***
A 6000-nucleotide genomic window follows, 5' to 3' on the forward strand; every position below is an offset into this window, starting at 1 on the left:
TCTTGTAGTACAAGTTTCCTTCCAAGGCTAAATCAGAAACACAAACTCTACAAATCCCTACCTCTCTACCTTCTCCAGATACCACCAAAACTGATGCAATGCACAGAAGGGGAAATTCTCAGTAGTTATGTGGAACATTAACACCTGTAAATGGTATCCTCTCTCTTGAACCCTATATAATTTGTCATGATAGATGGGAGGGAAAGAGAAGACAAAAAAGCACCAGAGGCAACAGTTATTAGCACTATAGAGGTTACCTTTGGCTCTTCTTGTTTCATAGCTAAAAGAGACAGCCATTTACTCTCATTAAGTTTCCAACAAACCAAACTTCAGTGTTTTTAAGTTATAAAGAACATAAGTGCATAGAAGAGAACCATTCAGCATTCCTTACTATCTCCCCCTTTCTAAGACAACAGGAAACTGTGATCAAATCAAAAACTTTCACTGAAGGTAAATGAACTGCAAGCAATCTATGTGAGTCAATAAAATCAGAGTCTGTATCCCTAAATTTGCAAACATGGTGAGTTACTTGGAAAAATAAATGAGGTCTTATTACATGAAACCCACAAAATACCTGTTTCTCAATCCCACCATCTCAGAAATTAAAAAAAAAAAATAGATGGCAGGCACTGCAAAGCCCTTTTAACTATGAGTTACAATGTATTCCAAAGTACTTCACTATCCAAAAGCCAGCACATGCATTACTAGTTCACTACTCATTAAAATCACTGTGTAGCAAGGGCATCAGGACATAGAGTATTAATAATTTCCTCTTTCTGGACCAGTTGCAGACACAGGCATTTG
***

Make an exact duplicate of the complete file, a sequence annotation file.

A 6000-nucleotide genomic window follows, 5' to 3' on the forward strand; every position below is an offset into this window, starting at 1 on the left:
TCTTGTAGTACAAGTTTCCTTCCAAGGCTAAATCAGAAACACAAACTCTACAAATCCCTACCTCTCTACCTTCTCCAGATACCACCAAAACTGATGCAATGCACAGAAGGGGAAATTCTCAGTAGTTATGTGGAACATTAACACCTGTAAATGGTATCCTCTCTCTTGAACCCTATATAATTTGTCATGATAGATGGGAGGGAAAGAGAAGACAAAAAAGCACCAGAGGCAACAGTTATTAGCACTATAGAGGTTACCTTTGGCTCTTCTTGTTTCATAGCTAAAAGAGACAGCCATTTACTCTCATTAAGTTTCCAACAAACCAAACTTCAGTGTTTTTAAGTTATAAAGAACATAAGTGCATAGAAGAGAACCATTCAGCATTCCTTACTATCTCCCCCTTTCTAAGACAACAGGAAACTGTGATCAAATCAAAAACTTTCACTGAAGGTAAATGAACTGCAAGCAATCTATGTGAGTCAATAAAATCAGAGTCTGTATCCCTAAATTTGCAAACATGGTGAGTTACTTGGAAAAATAAATGAGGTCTTATTACATGAAACCCACAAAATACCTGTTTCTCAATCCCACCATCTCAGAAATTAAAAAAAAAAAATAGATGGCAGGCACTGCAAAGCCCTTTTAACTATGAGTTACAATGTATTCCAAAGTACTTCACTATCCAAAAGCCAGCACATGCATTACTAGTTCACTACTCATTAAAATCACTGTGTAGCAAGGGCATCAGGACATAGAGTATTAATAATTTCCTCTTTCTGGACCAGTTGCAGACACAGGCATTTG